By 2050, it is estimated that three billion additional people will inhabit cities throughout worldwide. Translated: Two-thirds of the world’s population will live in urban areas.
The University of Michigan is one of nine research universities collaborating in an international effort to create cities of the future that will accommodate this growth. Funded by a $12 million award from the National Science Foundation’s Sustainability Research Network, the project brings together scientists, industry leaders and policy partners to create cities that are highly functional, promote the health of residents and the environment and are desirable places to live and work.
The project, titled “SRN: Integrated Urban Infrastructure Solutions for Environmentally Sustainable, Healthy, and Livable Cities,” will focus on ways to improve the urban infrastructure, including energy grids, road networks, green spaces and food and water systems. It will connect research universities, infrastructure firms and policy groups in major metropolitan cities in the United States and India.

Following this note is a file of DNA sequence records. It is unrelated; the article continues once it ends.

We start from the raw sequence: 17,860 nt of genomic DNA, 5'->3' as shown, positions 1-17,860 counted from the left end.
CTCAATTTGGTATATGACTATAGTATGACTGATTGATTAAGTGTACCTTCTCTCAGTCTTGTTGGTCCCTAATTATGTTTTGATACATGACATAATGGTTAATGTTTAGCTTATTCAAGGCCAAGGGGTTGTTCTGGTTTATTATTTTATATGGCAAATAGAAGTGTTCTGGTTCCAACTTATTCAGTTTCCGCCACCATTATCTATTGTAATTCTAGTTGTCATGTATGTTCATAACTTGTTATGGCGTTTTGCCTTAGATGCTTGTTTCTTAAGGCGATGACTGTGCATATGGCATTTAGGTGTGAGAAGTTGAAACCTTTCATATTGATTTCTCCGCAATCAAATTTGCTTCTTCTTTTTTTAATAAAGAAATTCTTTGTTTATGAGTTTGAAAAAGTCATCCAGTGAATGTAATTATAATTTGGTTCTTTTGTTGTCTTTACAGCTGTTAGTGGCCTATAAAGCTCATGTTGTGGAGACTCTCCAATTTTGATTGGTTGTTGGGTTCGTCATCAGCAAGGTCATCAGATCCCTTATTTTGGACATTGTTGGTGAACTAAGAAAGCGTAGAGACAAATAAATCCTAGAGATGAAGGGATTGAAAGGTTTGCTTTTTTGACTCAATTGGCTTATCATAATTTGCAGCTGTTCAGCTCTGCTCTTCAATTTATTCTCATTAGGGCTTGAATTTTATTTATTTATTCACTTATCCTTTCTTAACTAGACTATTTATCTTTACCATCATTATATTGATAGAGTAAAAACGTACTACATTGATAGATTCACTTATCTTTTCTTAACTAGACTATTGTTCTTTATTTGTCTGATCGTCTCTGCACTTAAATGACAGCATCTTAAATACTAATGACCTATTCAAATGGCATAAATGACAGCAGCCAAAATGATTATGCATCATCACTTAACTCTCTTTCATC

Green infrastructure includes storm water management projects such as green roofs, rain gardens, bioswales (storm water runoff conveyance systems that provide an alternative to storm sewers) and tree-lined streets, as well as a city’s greenways, parks, urban farms and protected river basins.
Michigan researchers and their partners will identify optimal sites for future green infrastructure and urban agriculture development. Partners in the Michigan portion of the project include Detroit Future City, the Southeast Council of Michigan Governments, Columbia University’s Earth Institute, the University of Minnesota and the Metropolitan Council of the Minneapolis-St. Paul metro area.
The project includes 25 faculty members from the nine universities and will involve more than 40 graduate students conducting research in cross-university interdisciplinary teams.